A cry that struck terror into the hearts of enemies of British soldiers sporting the iconic red coat. Indeed, the American patriot, Paul Revere, probably shouted: “The Redcoats are coming!” to warn of the imminent arrival of the British army in 1775, rather than the oft-quoted “the British are coming!”; which would have made little sense as everyone thought of themselves as British at that time in America.
“Galloway’s Jacket”, an exhibit in the Volunteers’ gallery of the Museum, is a red coat thought to be unique of its kind – virtually every bit of material is covered in medals and badges earned by the shooting prowess of its owner, Colour Sergeant James Galloway, of the 2nd Battalion, The Royal Scots Fusiliers. It is said that there has never been an accurate count of the awards on the tunic – no two tallies ever resulting the same number!
It is a common misconception that the iconic red coat of the British soldier was adopted so as not to show the blood; however, blood stains on red material actually dry to a blackish colour, which would rather defeat that object. The more likely reason is somewhat simpler and less gory: red tunics were officially adopted by Cromwell’s New Model Army, formed by Act of Parliament (the New Model Army Ordinance) in February 1645. A contemporary comment on the New Model Army dated 7 May 1645 stated “the men are Redcoats all, the whole army only are distinguished by the several facings of their coats”.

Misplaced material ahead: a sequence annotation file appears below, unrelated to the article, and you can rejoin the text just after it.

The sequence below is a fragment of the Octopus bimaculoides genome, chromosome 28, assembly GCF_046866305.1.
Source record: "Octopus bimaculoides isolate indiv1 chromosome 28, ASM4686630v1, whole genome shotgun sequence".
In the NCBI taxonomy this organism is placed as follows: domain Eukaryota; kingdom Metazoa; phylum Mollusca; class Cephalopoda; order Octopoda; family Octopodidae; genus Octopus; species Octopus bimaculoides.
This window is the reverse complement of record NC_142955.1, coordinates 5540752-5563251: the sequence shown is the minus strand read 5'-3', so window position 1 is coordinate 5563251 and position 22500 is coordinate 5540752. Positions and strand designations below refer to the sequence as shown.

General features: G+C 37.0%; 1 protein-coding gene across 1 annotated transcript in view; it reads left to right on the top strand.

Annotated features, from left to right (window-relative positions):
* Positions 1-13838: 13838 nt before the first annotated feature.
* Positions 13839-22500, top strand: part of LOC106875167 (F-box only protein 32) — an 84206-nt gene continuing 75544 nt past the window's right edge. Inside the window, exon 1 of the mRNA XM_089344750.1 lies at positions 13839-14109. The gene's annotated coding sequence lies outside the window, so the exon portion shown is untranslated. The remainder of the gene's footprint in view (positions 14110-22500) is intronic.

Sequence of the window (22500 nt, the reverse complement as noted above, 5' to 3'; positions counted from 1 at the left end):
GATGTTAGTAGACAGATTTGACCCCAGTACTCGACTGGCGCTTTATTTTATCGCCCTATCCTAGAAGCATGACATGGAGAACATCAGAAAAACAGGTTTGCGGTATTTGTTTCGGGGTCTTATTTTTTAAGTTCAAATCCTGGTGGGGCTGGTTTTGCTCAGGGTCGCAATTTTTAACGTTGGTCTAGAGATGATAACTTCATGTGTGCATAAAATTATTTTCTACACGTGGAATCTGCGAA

There are examples of red military clothing that pre-date this, notably the Yeoman of the Guard and Yeoman Warders, both formed in 1485, but none of these became the national uniform like the 17th century red coat or coatee. This red coat was to be worn by most of the most regiments of the British Army from the 17th to the 20th centuries; and is still worn on ceremonial occasions.
The original colour was a shade known as madder red, which prevailed until the more vivid shade of scarlet was adopted by all ranks from 1873 onwards, having previously been worn by officers, sergeants and all ranks of some cavalry regiments.
The positive public response to the red coats may have helped to keep the tradition alive – there was even a phenomenon known as Scarlet Fever, which mainly affected the fairer sex. Affected females, apparently, had an “excessive regard for clothing of a deep red hue … causing many women to swoon and throw caution to the wind at the sight of a military man turned out in his regimental finery”!